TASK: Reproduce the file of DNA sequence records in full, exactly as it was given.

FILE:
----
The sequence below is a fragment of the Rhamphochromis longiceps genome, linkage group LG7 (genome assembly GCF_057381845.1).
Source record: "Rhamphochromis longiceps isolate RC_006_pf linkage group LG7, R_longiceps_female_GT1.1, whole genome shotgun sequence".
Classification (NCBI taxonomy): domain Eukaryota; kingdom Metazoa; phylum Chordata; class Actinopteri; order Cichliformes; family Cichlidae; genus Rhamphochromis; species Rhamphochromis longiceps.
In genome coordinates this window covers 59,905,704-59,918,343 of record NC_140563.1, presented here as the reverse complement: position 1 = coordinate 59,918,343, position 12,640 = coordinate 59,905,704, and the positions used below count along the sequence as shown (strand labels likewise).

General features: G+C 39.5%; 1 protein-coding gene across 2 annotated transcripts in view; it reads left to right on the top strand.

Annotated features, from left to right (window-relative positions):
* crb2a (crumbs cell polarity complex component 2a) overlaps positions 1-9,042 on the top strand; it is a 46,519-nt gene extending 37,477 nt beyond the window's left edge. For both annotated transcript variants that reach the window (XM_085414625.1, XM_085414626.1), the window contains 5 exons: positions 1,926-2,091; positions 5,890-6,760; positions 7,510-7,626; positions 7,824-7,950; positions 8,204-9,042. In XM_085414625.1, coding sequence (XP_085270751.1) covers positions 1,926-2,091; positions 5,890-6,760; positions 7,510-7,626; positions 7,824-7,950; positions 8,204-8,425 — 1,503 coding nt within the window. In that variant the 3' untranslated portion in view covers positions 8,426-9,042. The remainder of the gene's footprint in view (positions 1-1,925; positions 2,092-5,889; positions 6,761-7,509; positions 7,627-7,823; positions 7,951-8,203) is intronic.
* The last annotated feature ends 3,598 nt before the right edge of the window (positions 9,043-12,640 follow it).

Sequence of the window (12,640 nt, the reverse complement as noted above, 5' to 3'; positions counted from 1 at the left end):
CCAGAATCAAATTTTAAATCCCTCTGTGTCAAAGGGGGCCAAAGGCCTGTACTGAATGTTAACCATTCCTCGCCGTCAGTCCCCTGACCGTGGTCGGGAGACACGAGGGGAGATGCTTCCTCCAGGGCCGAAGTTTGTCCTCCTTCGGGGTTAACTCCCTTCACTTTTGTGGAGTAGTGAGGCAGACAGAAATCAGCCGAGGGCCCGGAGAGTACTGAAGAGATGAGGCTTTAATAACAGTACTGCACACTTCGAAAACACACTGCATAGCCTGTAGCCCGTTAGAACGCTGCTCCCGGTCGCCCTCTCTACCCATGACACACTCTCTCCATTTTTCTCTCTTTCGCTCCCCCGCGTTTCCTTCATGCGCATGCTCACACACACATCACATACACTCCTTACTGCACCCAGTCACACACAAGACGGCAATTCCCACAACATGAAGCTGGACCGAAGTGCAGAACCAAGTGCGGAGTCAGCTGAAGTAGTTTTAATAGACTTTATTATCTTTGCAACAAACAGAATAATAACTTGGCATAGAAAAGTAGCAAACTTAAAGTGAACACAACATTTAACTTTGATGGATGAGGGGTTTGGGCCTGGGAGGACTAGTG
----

The sequence below is a fragment of the Rhamphochromis longiceps genome, linkage group LG7 (genome assembly GCF_057381845.1).
Source record: "Rhamphochromis longiceps isolate RC_006_pf linkage group LG7, R_longiceps_female_GT1.1, whole genome shotgun sequence".
Classification (NCBI taxonomy): domain Eukaryota; kingdom Metazoa; phylum Chordata; class Actinopteri; order Cichliformes; family Cichlidae; genus Rhamphochromis; species Rhamphochromis longiceps.
In genome coordinates this window covers 59,905,704-59,918,343 of record NC_140563.1, presented here as the reverse complement: position 1 = coordinate 59,918,343, position 12,640 = coordinate 59,905,704, and the positions used below count along the sequence as shown (strand labels likewise).

General features: G+C 39.5%; 1 protein-coding gene across 2 annotated transcripts in view; it reads left to right on the top strand.

Annotated features, from left to right (window-relative positions):
* crb2a (crumbs cell polarity complex component 2a) overlaps positions 1-9,042 on the top strand; it is a 46,519-nt gene extending 37,477 nt beyond the window's left edge. For both annotated transcript variants that reach the window (XM_085414625.1, XM_085414626.1), the window contains 5 exons: positions 1,926-2,091; positions 5,890-6,760; positions 7,510-7,626; positions 7,824-7,950; positions 8,204-9,042. In XM_085414625.1, coding sequence (XP_085270751.1) covers positions 1,926-2,091; positions 5,890-6,760; positions 7,510-7,626; positions 7,824-7,950; positions 8,204-8,425 — 1,503 coding nt within the window. In that variant the 3' untranslated portion in view covers positions 8,426-9,042. The remainder of the gene's footprint in view (positions 1-1,925; positions 2,092-5,889; positions 6,761-7,509; positions 7,627-7,823; positions 7,951-8,203) is intronic.
* The last annotated feature ends 3,598 nt before the right edge of the window (positions 9,043-12,640 follow it).

Sequence of the window (12,640 nt, the reverse complement as noted above, 5' to 3'; positions counted from 1 at the left end):
CCAGAATCAAATTTTAAATCCCTCTGTGTCAAAGGGGGCCAAAGGCCTGTACTGAATGTTAACCATTCCTCGCCGTCAGTCCCCTGACCGTGGTCGGGAGACACGAGGGGAGATGCTTCCTCCAGGGCCGAAGTTTGTCCTCCTTCGGGGTTAACTCCCTTCACTTTTGTGGAGTAGTGAGGCAGACAGAAATCAGCCGAGGGCCCGGAGAGTACTGAAGAGATGAGGCTTTAATAACAGTACTGCACACTTCGAAAACACACTGCATAGCCTGTAGCCCGTTAGAACGCTGCTCCCGGTCGCCCTCTCTACCCATGACACACTCTCTCCATTTTTCTCTCTTTCGCTCCCCCGCGTTTCCTTCATGCGCATGCTCACACACACATCACATACACTCCTTACTGCACCCAGTCACACACAAGACGGCAATTCCCACAACATGAAGCTGGACCGAAGTGCAGAACCAAGTGCGGAGTCAGCTGAAGTAGTTTTAATAGACTTTATTATCTTTGCAACAAACAGAATAATAACTTGGCATAGAAAAGTAGCAAACTTAAAGTGAACACAACATTTAACTTTGATGGATGAGGGGTTTGGGCCTGGGAGGACTAGTG